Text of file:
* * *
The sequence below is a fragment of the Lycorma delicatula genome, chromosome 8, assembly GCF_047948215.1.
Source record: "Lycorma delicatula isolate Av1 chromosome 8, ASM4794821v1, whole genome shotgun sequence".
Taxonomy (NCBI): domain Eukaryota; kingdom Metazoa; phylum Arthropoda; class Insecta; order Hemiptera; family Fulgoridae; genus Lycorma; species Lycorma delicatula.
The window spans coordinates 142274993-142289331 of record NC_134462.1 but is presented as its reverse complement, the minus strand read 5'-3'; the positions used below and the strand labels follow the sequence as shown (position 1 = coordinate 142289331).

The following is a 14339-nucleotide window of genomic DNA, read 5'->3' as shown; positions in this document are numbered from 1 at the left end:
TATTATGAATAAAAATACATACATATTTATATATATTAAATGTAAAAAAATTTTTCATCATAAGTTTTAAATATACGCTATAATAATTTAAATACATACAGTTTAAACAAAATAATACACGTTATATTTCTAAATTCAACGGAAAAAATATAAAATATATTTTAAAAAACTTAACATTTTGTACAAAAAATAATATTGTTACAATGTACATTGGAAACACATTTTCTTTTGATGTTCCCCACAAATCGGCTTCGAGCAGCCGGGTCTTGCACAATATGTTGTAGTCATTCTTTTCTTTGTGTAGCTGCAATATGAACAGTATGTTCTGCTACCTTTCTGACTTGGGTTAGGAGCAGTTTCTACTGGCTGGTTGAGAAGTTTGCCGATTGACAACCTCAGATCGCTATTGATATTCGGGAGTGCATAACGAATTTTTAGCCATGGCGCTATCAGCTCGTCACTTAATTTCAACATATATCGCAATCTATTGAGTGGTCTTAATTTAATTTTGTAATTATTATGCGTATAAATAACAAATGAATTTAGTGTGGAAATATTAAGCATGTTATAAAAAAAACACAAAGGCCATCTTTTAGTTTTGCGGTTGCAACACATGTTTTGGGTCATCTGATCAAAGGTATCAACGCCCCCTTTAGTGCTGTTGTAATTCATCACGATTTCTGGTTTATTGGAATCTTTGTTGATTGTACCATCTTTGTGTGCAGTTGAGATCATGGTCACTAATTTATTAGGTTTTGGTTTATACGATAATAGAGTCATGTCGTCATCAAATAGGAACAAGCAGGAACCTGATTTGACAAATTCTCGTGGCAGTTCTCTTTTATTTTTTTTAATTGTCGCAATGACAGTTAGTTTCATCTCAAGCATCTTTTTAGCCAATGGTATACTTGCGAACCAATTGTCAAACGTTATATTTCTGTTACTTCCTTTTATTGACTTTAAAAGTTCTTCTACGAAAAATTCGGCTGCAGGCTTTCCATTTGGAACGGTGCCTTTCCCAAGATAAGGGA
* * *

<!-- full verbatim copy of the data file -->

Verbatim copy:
The sequence below is a fragment of the Lycorma delicatula genome, chromosome 8, assembly GCF_047948215.1.
Source record: "Lycorma delicatula isolate Av1 chromosome 8, ASM4794821v1, whole genome shotgun sequence".
Taxonomy (NCBI): domain Eukaryota; kingdom Metazoa; phylum Arthropoda; class Insecta; order Hemiptera; family Fulgoridae; genus Lycorma; species Lycorma delicatula.
The window spans coordinates 142274993-142289331 of record NC_134462.1 but is presented as its reverse complement, the minus strand read 5'-3'; the positions used below and the strand labels follow the sequence as shown (position 1 = coordinate 142289331).

The following is a 14339-nucleotide window of genomic DNA, read 5'->3' as shown; positions in this document are numbered from 1 at the left end:
TATTATGAATAAAAATACATACATATTTATATATATTAAATGTAAAAAAATTTTTCATCATAAGTTTTAAATATACGCTATAATAATTTAAATACATACAGTTTAAACAAAATAATACACGTTATATTTCTAAATTCAACGGAAAAAATATAAAATATATTTTAAAAAACTTAACATTTTGTACAAAAAATAATATTGTTACAATGTACATTGGAAACACATTTTCTTTTGATGTTCCCCACAAATCGGCTTCGAGCAGCCGGGTCTTGCACAATATGTTGTAGTCATTCTTTTCTTTGTGTAGCTGCAATATGAACAGTATGTTCTGCTACCTTTCTGACTTGGGTTAGGAGCAGTTTCTACTGGCTGGTTGAGAAGTTTGCCGATTGACAACCTCAGATCGCTATTGATATTCGGGAGTGCATAACGAATTTTTAGCCATGGCGCTATCAGCTCGTCACTTAATTTCAACATATATCGCAATCTATTGAGTGGTCTTAATTTAATTTTGTAATTATTATGCGTATAAATAACAAATGAATTTAGTGTGGAAATATTAAGCATGTTATAAAAAAAACACAAAGGCCATCTTTTAGTTTTGCGGTTGCAACACATGTTTTGGGTCATCTGATCAAAGGTATCAACGCCCCCTTTAGTGCTGTTGTAATTCATCACGATTTCTGGTTTATTGGAATCTTTGTTGATTGTACCATCTTTGTGTGCAGTTGAGATCATGGTCACTAATTTATTAGGTTTTGGTTTATACGATAATAGAGTCATGTCGTCATCAAATAGGAACAAGCAGGAACCTGATTTGACAAATTCTCGTGGCAGTTCTCTTTTATTTTTTTTAATTGTCGCAATGACAGTTAGTTTCATCTCAAGCATCTTTTTAGCCAATGGTATACTTGCGAACCAATTGTCAAACGTTATATTTCTGTTACTTCCTTTTATTGACTTTAAAAGTTCTTCTACGAAAAATTCGGCTGCAGGCTTTCCATTTGGAACGGTGCCTTTCCCAAGATAAGGGA